Nepal’s tenuous democracy has also come under pressure from ethnic fault lines that constitution-writing political machinations helped stoke. The new constitution reflects the will of the hill elites that have long dominated Nepal’s power structure. Its enactment has fuelled discontent and unrest among the plains people, who inhabit the southern belt along the India frontier and feel discriminated against. Some of them wish to secede.

Czechoslovakia survived dismemberment by the Nazis and 41 years of communist rule only to split under democracy. In Nepal, communist domination will likely increase southern alienation. Make no mistake: Nepal’s very future is at stake.

Brahma Chellaneyis a geostrategist and the author of nine books, including the award-winning “Water: Asia’s New Battleground.”

(c) Nikkei Asian Review, 2018.

U.S. extraterritorial sanctions: Begging for a waiver is the worst possible option for India

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Brahma Chellaney, The Times of India

By imposing extraterritorial or “secondary” sanctions, the US seeks to effectively extend its jurisdiction far beyond its borders. Armed with unmatched power from the role of the US dollar as the world’s reserve currency, America has the capacity and will to coerce allies and adversaries alike by threatening to lock them out of the US financial system. But make no mistake: Its extraterritorial sanctions violate international law, the UN Charter and WTO rules.

imagesIndia is directly in the crosshairs of the new US extraterritorial sanctions targeting Russia and Iran. India is already suffering the unintended consequences of President Donald Trump’s unilateral withdrawal from the Iran nuclear deal — a pullout that has spurred higher oil-import bills, the rupee’s weakening against the US dollar, and increased foreign-exchange outflows. This is just the latest financial hit India has suffered since 2005 when New Delhi, under US persuasion, voted against Iran in the International Atomic Energy Agency’s governing board, prompting Tehran to cancel a long-term LNG deal favourable to India.

Under Trump’s predecessor, Barack Obama, India was forced between 2012 and 2015 to significantly slash Iranian oil imports and pay Iran in rupees or initiate barter trade. Now India has to readopt those workarounds on payment and shipping insurance because global shipping operators and tanker owners are pulling back from Iran-related business even before the new sanctions take effect on November 4. The sanctions threaten to also impede India’s Pakistan-bypassing transportation corridor to Afghanistan and Central Asia via Iran, including the Chabahar port project.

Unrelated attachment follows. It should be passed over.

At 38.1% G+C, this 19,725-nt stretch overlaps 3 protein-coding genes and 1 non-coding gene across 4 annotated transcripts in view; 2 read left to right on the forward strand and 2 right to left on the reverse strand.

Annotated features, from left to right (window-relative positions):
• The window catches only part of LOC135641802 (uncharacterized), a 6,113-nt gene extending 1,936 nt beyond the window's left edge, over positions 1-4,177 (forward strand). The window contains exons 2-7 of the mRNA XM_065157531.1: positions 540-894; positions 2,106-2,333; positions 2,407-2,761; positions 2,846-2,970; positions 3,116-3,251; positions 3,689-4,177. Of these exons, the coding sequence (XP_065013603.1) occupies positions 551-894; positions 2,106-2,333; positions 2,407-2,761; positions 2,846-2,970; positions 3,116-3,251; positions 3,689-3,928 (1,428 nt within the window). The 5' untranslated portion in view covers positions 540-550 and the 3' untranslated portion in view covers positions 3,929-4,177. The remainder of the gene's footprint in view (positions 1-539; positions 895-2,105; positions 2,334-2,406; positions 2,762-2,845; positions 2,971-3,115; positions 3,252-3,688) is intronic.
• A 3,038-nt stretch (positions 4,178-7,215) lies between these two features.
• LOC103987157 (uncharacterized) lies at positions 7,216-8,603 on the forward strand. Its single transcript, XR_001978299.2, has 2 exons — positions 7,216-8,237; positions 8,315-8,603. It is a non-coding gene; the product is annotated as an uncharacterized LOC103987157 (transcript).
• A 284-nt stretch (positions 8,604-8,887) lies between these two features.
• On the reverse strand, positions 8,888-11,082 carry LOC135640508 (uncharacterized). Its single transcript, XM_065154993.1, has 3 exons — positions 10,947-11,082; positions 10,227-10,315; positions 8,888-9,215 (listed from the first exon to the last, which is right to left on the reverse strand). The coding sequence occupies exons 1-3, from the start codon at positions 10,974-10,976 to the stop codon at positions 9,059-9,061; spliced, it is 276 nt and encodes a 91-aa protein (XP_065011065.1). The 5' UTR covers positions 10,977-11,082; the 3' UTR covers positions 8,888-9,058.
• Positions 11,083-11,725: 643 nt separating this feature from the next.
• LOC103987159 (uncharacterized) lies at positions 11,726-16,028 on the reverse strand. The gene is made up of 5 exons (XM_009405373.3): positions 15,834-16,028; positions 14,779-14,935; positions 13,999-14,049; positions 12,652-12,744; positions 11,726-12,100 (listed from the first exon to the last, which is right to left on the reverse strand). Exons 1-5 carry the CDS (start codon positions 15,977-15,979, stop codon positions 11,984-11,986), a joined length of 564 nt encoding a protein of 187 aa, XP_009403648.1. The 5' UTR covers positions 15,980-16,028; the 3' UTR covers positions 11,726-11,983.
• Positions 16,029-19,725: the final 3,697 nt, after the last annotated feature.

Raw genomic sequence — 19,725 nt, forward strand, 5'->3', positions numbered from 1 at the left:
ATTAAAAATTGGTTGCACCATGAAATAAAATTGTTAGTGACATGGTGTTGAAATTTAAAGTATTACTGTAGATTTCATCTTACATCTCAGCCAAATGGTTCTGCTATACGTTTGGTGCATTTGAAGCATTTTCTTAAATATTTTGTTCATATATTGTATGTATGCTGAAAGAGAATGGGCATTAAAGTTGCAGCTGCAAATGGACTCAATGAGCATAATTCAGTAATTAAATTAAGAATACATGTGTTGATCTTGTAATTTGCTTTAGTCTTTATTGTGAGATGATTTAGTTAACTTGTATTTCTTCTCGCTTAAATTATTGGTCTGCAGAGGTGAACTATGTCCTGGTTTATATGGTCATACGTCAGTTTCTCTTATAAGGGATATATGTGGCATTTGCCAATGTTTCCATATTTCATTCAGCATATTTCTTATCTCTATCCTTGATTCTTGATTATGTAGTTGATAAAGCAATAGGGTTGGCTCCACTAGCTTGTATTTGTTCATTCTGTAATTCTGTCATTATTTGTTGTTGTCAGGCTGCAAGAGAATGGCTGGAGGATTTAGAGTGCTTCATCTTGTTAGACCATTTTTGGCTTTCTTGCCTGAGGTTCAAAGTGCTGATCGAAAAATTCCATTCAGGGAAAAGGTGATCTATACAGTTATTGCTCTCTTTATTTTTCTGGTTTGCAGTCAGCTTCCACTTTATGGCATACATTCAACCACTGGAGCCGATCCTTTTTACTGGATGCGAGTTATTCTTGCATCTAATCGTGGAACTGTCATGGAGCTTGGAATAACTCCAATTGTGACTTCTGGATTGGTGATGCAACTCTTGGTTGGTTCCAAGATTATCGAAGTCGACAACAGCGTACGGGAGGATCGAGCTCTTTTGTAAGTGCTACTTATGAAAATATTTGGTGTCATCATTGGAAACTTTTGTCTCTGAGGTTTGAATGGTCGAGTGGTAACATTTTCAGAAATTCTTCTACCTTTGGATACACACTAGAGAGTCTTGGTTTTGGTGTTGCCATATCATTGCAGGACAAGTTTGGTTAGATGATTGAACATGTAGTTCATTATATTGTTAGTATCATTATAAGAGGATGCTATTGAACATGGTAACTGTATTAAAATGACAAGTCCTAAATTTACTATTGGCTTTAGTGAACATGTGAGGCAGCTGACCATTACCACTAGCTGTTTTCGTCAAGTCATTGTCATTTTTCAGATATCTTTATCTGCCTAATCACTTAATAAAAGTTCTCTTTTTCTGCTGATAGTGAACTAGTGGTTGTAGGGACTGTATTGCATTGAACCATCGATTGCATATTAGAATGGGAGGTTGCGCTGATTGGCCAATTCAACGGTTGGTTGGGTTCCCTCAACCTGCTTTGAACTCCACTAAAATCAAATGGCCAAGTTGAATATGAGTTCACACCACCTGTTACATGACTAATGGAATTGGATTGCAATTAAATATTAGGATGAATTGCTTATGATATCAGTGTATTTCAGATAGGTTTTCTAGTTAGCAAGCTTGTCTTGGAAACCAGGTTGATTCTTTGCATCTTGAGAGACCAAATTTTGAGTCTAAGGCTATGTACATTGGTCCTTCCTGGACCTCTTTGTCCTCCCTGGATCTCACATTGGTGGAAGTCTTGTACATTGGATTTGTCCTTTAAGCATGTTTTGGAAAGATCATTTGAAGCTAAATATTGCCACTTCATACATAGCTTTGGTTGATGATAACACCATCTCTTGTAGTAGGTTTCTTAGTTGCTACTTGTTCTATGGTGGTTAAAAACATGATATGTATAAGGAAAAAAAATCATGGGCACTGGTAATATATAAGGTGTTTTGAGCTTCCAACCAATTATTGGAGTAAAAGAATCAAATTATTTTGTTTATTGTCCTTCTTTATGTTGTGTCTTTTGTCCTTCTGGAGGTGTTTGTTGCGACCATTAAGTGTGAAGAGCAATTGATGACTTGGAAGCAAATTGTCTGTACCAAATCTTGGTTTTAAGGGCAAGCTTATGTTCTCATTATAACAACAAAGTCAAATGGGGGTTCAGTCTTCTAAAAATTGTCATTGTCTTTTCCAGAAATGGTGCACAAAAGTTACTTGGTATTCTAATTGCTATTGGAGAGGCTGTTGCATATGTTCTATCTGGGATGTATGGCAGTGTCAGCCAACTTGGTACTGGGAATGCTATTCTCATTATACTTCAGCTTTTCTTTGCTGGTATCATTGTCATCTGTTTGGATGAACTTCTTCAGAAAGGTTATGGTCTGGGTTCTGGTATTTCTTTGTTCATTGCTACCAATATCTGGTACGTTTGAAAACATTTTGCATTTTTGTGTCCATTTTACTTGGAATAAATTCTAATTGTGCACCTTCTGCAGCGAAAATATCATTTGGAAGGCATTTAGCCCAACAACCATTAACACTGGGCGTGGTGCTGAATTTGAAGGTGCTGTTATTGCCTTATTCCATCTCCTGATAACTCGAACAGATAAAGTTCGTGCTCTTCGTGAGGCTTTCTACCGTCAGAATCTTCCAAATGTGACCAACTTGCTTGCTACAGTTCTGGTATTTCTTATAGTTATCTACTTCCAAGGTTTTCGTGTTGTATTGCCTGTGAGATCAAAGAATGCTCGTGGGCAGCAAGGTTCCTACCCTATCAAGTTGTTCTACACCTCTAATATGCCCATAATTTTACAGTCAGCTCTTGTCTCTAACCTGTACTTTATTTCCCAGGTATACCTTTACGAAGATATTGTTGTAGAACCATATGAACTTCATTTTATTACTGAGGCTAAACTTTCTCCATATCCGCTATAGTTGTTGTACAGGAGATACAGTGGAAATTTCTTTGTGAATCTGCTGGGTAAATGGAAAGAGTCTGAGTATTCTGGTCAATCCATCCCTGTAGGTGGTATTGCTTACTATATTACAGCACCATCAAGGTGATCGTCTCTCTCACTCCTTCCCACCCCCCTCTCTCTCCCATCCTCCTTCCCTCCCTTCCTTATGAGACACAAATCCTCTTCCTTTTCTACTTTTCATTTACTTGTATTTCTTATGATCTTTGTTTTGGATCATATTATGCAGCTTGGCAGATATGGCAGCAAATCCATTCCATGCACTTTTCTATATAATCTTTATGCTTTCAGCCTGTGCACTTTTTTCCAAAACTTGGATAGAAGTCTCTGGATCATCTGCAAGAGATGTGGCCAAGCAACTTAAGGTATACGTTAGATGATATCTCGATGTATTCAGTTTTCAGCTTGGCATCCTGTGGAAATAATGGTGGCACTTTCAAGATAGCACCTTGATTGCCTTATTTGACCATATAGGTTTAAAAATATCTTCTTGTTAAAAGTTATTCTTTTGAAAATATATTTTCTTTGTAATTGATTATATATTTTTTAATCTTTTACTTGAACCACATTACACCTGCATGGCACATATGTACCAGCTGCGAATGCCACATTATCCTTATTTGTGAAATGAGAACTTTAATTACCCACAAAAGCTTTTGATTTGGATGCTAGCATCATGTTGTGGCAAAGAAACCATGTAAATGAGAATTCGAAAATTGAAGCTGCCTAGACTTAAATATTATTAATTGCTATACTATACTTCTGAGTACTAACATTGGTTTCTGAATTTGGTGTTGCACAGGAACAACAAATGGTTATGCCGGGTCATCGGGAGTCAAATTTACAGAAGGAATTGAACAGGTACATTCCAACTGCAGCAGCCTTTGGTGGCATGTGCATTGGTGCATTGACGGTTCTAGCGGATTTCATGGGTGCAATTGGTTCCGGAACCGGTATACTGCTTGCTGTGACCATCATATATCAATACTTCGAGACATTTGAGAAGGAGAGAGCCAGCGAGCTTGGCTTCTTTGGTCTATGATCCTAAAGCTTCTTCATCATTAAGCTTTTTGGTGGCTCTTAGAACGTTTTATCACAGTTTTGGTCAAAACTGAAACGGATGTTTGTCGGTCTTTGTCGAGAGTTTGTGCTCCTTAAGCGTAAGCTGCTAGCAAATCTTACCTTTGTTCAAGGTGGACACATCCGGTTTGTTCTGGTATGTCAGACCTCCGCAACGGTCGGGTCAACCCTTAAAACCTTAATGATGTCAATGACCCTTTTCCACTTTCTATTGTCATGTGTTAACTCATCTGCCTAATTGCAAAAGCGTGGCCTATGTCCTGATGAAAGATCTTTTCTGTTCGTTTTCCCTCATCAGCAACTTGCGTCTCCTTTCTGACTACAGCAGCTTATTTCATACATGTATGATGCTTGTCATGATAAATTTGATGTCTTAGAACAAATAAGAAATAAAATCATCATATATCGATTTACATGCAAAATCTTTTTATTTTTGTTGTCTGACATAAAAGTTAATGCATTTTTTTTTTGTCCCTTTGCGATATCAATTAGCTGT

The India implications of the new Countering America’s Adversaries Through Sanctions Act (CAATSA) are even more stark. While dangling the prospect of securing a “flexible waiver authority” from its Congress, the US intends to use CAATSA to try and wean India gradually off its craving for Russian weapons so as to boost its own arms sales. The US is already the largest arms seller to India. But it basically has been selling defensive systems, including big-ticket items like the P-8I maritime surveillance aircraft and the C-17 Globemaster III and C-130J Super Hercules military transport planes.

Russia, by contrast, has transferred offensive weapon systems to India, including strategic bombers (Sukhi 30MKI), an aircraft carrier (INS Vikramaditya), conventional submarines and a nuclear-powered submarine (INS Chakra). The only foreign power helping India with strategic projects like the Arihant nuclear submarine is Russia, which today is willing to sell India the lethal, interceptor-based S-400 Triumf air defence system and also lease a second nuclear-powered submarine.

On balance, Russia remains India’s most critical defence partner. Yet, through CAATSA, the US is seeking to have a say in India’s defence dealings with Russia. For example, it has signalled its disapproval of the planned S-400 import on grounds that it would thwart building interoperability with Indian forces, as if India is not America’s strategic partner but its client state. The US is ingeniously employing extraterritorial sanctions to advance its geopolitical and commercial interests. But can India tolerate an American veto over its defence deals with Moscow?

How India navigates the new sanctions will be a crucial test of its ability to safeguard an independent foreign policy. External Affairs Minister Sushma Swaraj says, “India follows only UN sanctions, not unilateral sanctions of any country”. But if India seeks deal-related or rolling waivers, it would, in effect, be adhering to the US sanctions. Begging for a waiver is the worst possible choice India can pursue, because it will come with conditions that crimp New Delhi’s latitude further.

India has diplomatic space to rebuff US pressure because the US this time is acting alone, with its own European allies defiant. If India goes ahead with Russian and Iranian deals regardless of the sanctions threat, the US will have little choice but to exempt India without conditions. India should partner other key democracies to push back with full diplomatic strength, including, if necessary, hauling the US into the WTO dispute-resolution body and introducing a UN General Assembly resolution against unlawful extraterritorial sanctions. The main beneficiary of the new US sanctions, of course, will be China, ever ready to capitalize on opportunities in sanctions-hit countries.

The writer is a geostrategist and author.

© The Times of India, 2018.